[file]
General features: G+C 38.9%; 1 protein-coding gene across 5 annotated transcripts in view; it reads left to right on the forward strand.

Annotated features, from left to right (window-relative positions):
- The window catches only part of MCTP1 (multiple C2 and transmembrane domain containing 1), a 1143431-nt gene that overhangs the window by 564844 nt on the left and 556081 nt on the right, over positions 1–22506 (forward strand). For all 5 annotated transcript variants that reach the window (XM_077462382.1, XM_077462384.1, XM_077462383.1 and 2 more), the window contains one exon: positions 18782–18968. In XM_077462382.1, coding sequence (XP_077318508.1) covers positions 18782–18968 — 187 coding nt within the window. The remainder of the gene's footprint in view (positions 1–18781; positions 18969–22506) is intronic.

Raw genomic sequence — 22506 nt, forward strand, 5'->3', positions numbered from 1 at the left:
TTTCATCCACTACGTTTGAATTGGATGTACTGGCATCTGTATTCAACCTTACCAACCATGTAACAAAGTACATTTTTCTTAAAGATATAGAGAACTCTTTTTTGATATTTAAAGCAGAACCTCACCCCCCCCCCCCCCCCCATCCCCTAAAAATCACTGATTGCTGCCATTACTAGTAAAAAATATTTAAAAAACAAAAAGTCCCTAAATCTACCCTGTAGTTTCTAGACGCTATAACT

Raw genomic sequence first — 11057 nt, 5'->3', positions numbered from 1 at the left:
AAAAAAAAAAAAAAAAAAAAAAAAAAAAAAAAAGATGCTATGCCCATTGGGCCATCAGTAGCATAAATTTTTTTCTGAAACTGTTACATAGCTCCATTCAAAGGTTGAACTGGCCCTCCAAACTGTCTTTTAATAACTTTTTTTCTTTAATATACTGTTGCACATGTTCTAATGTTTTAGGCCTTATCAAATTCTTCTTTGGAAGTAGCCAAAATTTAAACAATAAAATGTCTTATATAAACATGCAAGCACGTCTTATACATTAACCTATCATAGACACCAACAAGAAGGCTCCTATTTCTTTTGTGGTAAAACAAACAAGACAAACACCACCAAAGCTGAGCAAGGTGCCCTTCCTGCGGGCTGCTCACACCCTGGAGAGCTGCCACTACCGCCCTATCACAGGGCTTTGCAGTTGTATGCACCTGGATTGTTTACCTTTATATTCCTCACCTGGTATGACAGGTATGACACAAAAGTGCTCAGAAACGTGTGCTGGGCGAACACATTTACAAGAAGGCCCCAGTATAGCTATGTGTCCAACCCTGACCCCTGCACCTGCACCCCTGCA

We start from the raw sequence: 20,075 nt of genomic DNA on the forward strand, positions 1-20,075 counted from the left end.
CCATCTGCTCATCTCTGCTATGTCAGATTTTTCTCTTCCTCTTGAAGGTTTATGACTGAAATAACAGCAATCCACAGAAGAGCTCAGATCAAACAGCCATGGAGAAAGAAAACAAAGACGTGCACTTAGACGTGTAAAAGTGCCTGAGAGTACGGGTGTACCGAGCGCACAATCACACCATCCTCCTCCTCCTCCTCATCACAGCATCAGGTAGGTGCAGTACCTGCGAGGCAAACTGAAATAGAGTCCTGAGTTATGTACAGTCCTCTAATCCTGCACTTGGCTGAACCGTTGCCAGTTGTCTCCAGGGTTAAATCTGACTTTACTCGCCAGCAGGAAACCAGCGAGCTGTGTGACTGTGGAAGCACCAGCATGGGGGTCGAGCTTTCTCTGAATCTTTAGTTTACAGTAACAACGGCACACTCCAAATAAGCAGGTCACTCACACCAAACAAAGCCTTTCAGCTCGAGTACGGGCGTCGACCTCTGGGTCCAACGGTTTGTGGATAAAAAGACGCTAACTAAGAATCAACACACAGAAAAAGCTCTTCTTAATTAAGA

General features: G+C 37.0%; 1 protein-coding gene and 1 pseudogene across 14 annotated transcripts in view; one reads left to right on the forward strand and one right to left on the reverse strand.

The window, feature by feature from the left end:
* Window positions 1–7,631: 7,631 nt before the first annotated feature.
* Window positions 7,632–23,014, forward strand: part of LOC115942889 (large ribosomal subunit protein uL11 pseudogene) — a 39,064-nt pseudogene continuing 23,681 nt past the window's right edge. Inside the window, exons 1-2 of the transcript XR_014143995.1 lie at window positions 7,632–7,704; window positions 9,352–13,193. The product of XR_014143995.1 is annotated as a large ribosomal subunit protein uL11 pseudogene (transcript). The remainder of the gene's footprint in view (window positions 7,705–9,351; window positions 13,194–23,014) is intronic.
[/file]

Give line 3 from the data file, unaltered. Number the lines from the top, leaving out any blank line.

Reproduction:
- The window catches only part of MCTP1 (multiple C2 and transmembrane domain containing 1), a 1143431-nt gene that overhangs the window by 564844 nt on the left and 556081 nt on the right, over positions 1–22506 (forward strand). For all 5 annotated transcript variants that reach the window (XM_077462382.1, XM_077462384.1, XM_077462383.1 and 2 more), the window contains one exon: positions 18782–18968. In XM_077462382.1, coding sequence (XP_077318508.1) covers positions 18782–18968 — 187 coding nt within the window. The remainder of the gene's footprint in view (positions 1–18781; positions 18969–22506) is intronic.